This is a supremely important point - at least three manufacturers (Gould, Ertl, Branchline) learned this sad fact the hard way. Hundman completely ignored redlines on drawings that accompanied one of my articles (the errors were pretty egregious), and the drawing that was published is a trap fro the unwary.


Ben Hom


Curt Fortenberry
 


I asked the Chessie Shop if they would post a sample to view the quality.  They said they would but I'm not seeing it just yet.  They did send me a sample PDF so it's available.  If interested I would contact them, they were very responsive.  I'm reluctant to post it since it's their product. 

Curt Fortenberry


Charlie Vlk
 

Ben-

This is true of most if not all published plans…..including railroad and manufacturer general arrangement drawings, no matter how well presented.

Way back in the beginning of my careers I worked in an architect’s office and one of the worst jobs you could be assigned was making “As-Built” drawings…..correcting civil, architectural, mechanical, electrical and structural drawing tracings to what the contractors actually built.   It involved deciphering cryptic field notes, cross-referencing brochures and shop drawings for individual components, etc.  

Even the Dean of Model Railroad Drawings, J. Harold Geissel, made boo-boos on his drawings.   Some time after he passed I was able to pick up a pencil sketch of the “Burlington Bobber” that appeared in the November 1954 Model Railroader.   His pen and ink version of the drawing was not as accurate as the original sketch when compared to railroad mechanical drawings and photos.

One always should use photos to check drawings, as until the advent of the computer and photoshop “photos do not lie” (except when artfully airbrushed).

Charlie Vlk

"One caveat: while prolific, the plans in Mainline Modeler are generally good, but almost always suspect in some way. It's OK to use them as a general guide for modeling work, but! never be afraid to print out a few hardcopies and start marking them up based on a lengthy examination of prototype photos."

This is a supremely important point - at least three manufacturers (Gould, Ertl, Branchline) learned this sad fact the hard way. Hundman completely ignored redlines on drawings that accompanied one of my articles (the errors were pretty egregious), and the drawing that was published is a trap fro the unwary.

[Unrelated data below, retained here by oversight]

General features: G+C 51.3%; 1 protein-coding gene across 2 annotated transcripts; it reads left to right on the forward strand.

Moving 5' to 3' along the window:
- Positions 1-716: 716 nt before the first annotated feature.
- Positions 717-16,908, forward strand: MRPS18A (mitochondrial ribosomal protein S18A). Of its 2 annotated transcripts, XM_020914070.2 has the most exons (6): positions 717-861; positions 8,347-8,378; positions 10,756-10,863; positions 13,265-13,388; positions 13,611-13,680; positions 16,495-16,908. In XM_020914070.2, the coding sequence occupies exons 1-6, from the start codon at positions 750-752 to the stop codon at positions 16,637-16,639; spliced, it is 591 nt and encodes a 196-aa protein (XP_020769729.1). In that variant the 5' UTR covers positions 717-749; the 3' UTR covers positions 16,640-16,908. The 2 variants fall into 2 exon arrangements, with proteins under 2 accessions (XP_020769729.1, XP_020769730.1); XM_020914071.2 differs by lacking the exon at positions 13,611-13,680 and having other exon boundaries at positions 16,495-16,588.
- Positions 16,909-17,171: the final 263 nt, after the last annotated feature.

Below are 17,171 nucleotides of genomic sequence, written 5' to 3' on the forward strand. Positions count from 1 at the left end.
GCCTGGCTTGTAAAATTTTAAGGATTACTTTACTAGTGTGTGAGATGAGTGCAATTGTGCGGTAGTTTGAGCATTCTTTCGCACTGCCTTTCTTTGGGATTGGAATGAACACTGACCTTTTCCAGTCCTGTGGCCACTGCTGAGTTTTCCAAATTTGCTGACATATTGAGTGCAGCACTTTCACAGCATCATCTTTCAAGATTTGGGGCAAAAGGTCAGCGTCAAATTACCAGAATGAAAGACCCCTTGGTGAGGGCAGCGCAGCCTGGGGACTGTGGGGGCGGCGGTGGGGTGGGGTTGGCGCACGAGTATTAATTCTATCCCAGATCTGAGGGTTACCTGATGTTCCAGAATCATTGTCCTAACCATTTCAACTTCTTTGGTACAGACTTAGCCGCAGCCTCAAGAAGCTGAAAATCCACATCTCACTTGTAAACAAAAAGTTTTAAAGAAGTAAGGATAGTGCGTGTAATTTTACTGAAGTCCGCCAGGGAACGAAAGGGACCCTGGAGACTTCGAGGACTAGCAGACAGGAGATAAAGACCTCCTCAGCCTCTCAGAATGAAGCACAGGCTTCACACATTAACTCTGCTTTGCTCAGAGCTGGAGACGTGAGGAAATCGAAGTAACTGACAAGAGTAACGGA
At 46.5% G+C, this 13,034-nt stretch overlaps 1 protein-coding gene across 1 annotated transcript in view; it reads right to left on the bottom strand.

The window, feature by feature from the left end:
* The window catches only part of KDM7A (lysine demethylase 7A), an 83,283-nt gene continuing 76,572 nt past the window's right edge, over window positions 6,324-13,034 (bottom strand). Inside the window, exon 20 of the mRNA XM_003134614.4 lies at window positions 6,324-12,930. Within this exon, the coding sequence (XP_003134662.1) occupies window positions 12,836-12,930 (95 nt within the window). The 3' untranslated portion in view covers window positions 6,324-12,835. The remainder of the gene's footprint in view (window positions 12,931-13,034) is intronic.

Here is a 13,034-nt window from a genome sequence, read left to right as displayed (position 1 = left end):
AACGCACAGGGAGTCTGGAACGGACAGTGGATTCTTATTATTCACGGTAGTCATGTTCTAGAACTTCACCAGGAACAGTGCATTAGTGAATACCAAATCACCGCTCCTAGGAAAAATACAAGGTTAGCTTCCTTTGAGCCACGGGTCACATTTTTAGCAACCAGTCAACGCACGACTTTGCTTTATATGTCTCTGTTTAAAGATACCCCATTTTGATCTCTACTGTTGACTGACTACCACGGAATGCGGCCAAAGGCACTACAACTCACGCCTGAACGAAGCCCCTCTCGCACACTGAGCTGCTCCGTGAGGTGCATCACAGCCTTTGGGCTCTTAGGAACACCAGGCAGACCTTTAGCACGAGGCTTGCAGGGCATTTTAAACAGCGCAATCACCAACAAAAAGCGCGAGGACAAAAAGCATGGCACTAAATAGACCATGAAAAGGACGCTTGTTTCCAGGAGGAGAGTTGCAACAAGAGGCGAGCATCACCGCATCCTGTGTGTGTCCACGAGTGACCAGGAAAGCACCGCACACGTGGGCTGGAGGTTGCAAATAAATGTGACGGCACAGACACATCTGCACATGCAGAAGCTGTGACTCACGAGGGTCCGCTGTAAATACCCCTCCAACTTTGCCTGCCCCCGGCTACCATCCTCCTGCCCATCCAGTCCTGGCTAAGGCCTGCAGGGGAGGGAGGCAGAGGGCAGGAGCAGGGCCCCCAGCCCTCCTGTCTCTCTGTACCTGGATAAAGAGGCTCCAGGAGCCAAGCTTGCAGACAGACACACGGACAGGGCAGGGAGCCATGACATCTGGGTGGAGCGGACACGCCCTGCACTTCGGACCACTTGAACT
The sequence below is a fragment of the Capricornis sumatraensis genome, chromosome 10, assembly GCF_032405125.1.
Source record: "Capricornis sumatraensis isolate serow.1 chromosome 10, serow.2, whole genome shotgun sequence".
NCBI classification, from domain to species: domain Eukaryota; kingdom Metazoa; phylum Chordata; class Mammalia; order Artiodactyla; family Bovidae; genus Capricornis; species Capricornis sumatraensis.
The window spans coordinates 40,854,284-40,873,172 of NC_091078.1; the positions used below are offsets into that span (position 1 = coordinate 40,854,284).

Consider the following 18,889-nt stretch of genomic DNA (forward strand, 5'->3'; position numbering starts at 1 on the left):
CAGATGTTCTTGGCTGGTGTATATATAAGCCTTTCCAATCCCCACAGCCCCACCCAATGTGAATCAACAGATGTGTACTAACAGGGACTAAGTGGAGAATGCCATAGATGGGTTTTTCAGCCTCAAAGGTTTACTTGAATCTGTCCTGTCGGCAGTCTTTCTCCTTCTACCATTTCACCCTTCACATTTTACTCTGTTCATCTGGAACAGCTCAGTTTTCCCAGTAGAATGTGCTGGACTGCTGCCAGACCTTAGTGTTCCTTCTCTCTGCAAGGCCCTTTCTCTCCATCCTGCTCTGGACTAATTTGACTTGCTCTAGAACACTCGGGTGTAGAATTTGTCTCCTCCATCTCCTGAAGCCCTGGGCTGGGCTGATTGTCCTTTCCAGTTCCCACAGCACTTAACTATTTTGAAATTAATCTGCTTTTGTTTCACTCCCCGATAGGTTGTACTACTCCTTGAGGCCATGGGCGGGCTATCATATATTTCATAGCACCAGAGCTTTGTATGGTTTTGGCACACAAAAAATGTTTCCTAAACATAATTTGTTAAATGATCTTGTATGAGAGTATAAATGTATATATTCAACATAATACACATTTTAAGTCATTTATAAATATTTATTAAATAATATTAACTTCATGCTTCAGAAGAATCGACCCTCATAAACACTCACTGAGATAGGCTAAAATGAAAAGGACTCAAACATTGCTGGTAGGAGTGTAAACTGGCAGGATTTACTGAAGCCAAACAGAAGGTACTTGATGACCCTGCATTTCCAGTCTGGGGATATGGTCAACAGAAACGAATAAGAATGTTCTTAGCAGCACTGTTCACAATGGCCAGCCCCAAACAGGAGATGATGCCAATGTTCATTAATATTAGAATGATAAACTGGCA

Ben Hom


WILLIAM PARDIE
 

 
I replied directly to Mak's question on the relavalance of Mainline Modeler in today's world.  I wanted to share with him photos of a model that I did in the 70's to one that was recently completed.  I would challenge someone to identify which was which.  The point being that we model a period 60 plus years ago.  The content of the material has not changed.  Many new products have come on the market to aid in modeling  (such as the Yarmouht etchings) but also many quality  products have diasppeared (Tomalco clevised and Right-O-Way code 81 flex track).

We have many more quality modelers and models today thanks in large part to the STMCE list.  It
is great to get an instant answer to a question as opposed to taking months to determine the proper brake wheel.

I continually refer to MM for drawings and information.  Almost always when brousing through 
the issues I find something thwt was not relavent at the time but that I now need.  To me the
best modeling article ever was Gene Demling's article in an early 70's  Model Reilroader on
buiding anERIE covered hopper from styrene.  He included the complete rivit detail.  Gene is still
active4 and recently did a coboose article in RMC..  His modeling canalso be viewed on the
Proto 48 webiste and I believe that he has a blog.   This was a single article.  Mainline offered
quality articles every month.

Is the DVD worth the price?  I guess it depends on the modeler.  If I did not have a complete set
of MM it certainly would be for me.

Bill Pardie




On May 23, 2016, at 8:28 AM, Benjamin Hom b.hom@... [STMFC] wrote:

 

Ray Breyer wrote:
"One caveat: while prolific, the plans in Mainline Modeler are generally good, but almost always suspect in some way. It's OK to use them as a general guide for modeling work, but! never be afraid to print out a few hardcopies and start marking them up based on a lengthy examination of prototype photos."

This is a supremely important point - at least three manufacturers (Gould, Ertl, Branchline) learned this sad fact the hard way. Hundman completely ignored redlines on drawings that accompanied one of my articles (the errors were pretty egregious), and the drawing that was published is a trap fro the unwary.

Ben Hom



Dave Nelson
 

I’m missing two just issues (I suspect one wasn’t actually published and the other is just some date in from the late years that I havn’t yet found).